The berry-derived precursor 1 is not abundant in nature, but it can be produced by bacterial cultivation via condensation of hydroxybenzaldehyde and acetone (Feron et al., 2007). 2 is a secondary alcohol isolated originally from Taxus wallichiana (Chattopadhyay et al., 2001). It is also found, in e.g., birch bark, rhododendron, alder, maple and fir, mainly in its glycosylated form called betuloside. Betuloside can be converted into betuligenol, by e.g., microbial β-glucosidase (Dumont et al., 1996). Bioconversion of 2 into 3 has been successfully achieved by various microbial cells (Dumont et al., 1996; Kosjek et al., 2003) and Atropa belladonna hairy roots (Srivastava et al., 2013). In a study by Kosjek et al. (2003), the oxidation reaction from 2 to 3 was performed in the actinomycete Rhodococcus by using acetone as a hydrogen acceptor. However, when A. belladonna hairy roots were fed with 2, both 3 and betuloside were formed without the requirement of an additional co-substrate. On the other hand, Fujita et al. (1998) showed that callus cultures of Acer nikoence (Nikko maple) converted fed 3 to 2 and their glycosides. Interestingly, 3 was only found in the culture medium, whereas glycosides were present in the intracellular space. The authors suggested that a certain specific alcohol dehydrogenase (ADH) and a glycosyltransferase participate in these reactions. Bioconversion of 1 was accomplished with various microbial cells, yielding raspberry ketone with varying conversion efficiencies (Fuganti and Zucchi, 1998). They observed that with longer incubation times, conversion of 13 continued to formation of 2. It is known that a reaction from 1 to 3 is catalyzed by an NADPH-dependent enzyme, which was characterized from Rubus idaeus by Koeduka et al. (2011). On the other hand, the conversion step from 2 to 3 has not yet been characterized. Indeed, Beekwilder et al. (2007) showed that Escherichia coli possesses an endogenous reductase activity to convert 1 into 3, after p-coumaric acid feeding to the cells expressing BAS. It is thus likely that the reductase activity required for this conversion is rather widely distributed in nature. In this study we present bioconversion studies related to raspberry ketone, performed with various plant cell cultures derived from plant species unrelated to raspberry.

Materials And Methods

Plant Material and Precursors

Hairy roots of Nicotiana tabacum SR1 ‘Petite Havana’ (tobacco, VTT Culture Collection no. VTTCC P-120068, Supplementary Figure S3) and Catharanthus roseus (Madagascar periwinkle, VTTCC P-120070) as well as N. tabacum cell suspension cultures SR1 (VTTCC P-120003) and BY-2 (VTTCC P-120001) were initiated and maintained as described by Häkkinen et al. (2012). Hairy roots of Hyoscyamus muticus (Egyptian henbane, VTTCC P-120039, Supplementary Figure S4) were initiated and maintained as described in Häkkinen et al. (2005). Hordeum vulgare ‘Pokko’ cell suspension culture (barley, VTTCC P-120080) was established and maintained as described in Ritala et al. (1993). Rubus idaeus (raspberry, VTTCC P-120090), Rubus chamaemorus (cloudberry, VTTCC P-120083, Supplementary Figure S2) and Rubus arcticus (arctic bramble, VTTCC P120089) were maintained as described in Nohynek et al. (2014) with slight modifications (Supplementary Figure S5). Vaccinium myrtillus (bilberry, VTTCC P-120045) cell suspension was maintained in modified McCown Woody Plant medium (McCown and Lloyd, 1981). Plumbago auriculata (leadwort, VTTCC P-120006) cell suspension culture was maintained in modified Murashige and Skoog’s medium (Murashige and Skoog, 1962). N. benthamiana was cultivated according to Joensuu et al. (2010). Precursors p-hydroxybenzalacetone (4-OHBA) and betuligenol (rhododendrol) were purchased from Sigma–Aldrich (S350656, USA) and TCI America (R0121, USA), respectively. Raspberry ketone was obtained from Sigma–Aldrich (W258806, USA).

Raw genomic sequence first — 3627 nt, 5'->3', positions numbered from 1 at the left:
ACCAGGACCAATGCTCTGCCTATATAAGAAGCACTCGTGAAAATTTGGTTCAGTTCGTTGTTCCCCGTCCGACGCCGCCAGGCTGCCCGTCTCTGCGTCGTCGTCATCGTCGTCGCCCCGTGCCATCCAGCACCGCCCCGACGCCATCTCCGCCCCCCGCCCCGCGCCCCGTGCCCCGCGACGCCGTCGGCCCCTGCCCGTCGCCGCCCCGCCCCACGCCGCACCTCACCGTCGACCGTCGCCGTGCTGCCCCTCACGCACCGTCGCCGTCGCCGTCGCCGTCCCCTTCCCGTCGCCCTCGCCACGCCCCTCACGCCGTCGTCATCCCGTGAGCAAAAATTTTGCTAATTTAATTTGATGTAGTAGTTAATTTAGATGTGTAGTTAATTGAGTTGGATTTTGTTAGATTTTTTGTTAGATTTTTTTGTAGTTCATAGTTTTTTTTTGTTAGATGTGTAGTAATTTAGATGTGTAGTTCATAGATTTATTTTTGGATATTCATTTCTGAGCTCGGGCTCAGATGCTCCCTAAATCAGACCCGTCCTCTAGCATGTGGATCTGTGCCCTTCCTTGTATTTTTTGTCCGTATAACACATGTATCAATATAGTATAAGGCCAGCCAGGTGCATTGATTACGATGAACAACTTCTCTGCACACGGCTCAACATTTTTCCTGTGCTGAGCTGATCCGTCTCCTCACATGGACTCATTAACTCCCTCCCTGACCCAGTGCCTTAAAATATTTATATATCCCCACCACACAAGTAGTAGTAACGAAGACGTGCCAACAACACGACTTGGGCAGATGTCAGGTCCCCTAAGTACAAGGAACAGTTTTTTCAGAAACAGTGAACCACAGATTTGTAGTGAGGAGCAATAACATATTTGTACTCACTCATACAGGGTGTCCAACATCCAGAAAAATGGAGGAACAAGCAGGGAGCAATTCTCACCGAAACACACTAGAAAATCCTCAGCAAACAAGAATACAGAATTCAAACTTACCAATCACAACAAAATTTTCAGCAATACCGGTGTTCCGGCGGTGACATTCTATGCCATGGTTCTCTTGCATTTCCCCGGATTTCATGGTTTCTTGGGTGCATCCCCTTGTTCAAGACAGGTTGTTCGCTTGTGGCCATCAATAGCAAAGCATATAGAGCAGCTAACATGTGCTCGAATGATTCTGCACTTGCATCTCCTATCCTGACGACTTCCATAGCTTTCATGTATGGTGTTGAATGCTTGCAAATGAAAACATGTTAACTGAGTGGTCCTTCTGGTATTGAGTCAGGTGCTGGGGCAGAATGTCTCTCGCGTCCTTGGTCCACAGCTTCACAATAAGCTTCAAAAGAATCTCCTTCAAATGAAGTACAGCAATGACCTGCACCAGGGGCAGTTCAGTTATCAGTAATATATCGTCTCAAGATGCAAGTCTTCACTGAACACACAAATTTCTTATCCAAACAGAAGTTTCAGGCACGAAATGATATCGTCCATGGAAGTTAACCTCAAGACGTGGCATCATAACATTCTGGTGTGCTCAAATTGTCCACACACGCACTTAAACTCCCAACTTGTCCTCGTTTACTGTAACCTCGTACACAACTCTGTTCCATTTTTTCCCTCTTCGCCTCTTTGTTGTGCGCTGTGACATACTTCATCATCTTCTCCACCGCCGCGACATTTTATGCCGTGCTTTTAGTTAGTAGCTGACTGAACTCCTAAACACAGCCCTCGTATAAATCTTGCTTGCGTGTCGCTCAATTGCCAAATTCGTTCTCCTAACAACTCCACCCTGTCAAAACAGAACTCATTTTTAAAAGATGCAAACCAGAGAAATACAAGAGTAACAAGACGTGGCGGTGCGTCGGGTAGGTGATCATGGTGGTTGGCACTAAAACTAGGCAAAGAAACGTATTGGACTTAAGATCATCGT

RiZS1 Plant Vector Construct

Rubus idaeus ketone/zingerone synthase 1 (RiZS1) with NCBI Accession no. JN166691.1 was ordered from GenScript USA Inc. (USA) and cloned into the Gateway® plant compatible vector pK2GW7 (Life TechnologiesTM) according to manufacturer instructions. The resulting vector carrying 35S-RiZS1 was transformed into Agrobacterium rhizogenes LBA9402 and A. tumefaciens LBA4404 by electroporation. The presence of the transgene was confirmed by PCR using Gateway® primers 5′-GGGGACAAGTTTGTACAAAAAAGCAGGC-3′ and 3′-GGGGACCACTTTGTACAAGAAAGCTGGG-5′ for amplification of the vector region between ATTB1 and ATTB2 sites.

Transient Expression in N. benthamiana

The Agrobacterium suspensions were infiltrated into the leaves of 6-week-old N. benthamiana plants as described previously (Joensuu et al., 2010). Briefly, N. benthamiana plants were cultivated in a greenhouse for 6 weeks before infiltration. One day prior to infiltration a bacterial suspension was inoculated and incubated at +28°C overnight. The cultures were diluted to OD600 0.35 with 10 mM MgSO4, 10 mM MES buffer. Buffer-infiltrated leaves were used as control. LBA4404 carrying p19 silencing suppressor was tested for enhanced RiZS1 expression. Bacterial suspensions carrying p19 and RiZS1 were applied together by mixing the suspensions either by adding both in equal amounts (1:1 v:v) or adding one fifth of p19 (1:4 v:v). Each infiltration culture was applied to five different leaves at 1 ml total volume per leaf. After infiltration, the leaves were blotted dry with paper tissue and the plants were transferred back to the greenhouse. Sampling was performed after incubation for 6 days. Altogether 20 leaf disks (15 mm aaa) per sample were collected and placed on a petri dish. Substrate (1 mM 4-OHBA) was diluted in 20 mM phosphate-citrate buffer (pH 7.4), and petri dishes were subjected to vacuum conditions twice. After 2 days of incubation, the samples were frozen in liquid nitrogen and stored at -80°C until analyses. Each sample was taken in triplicate.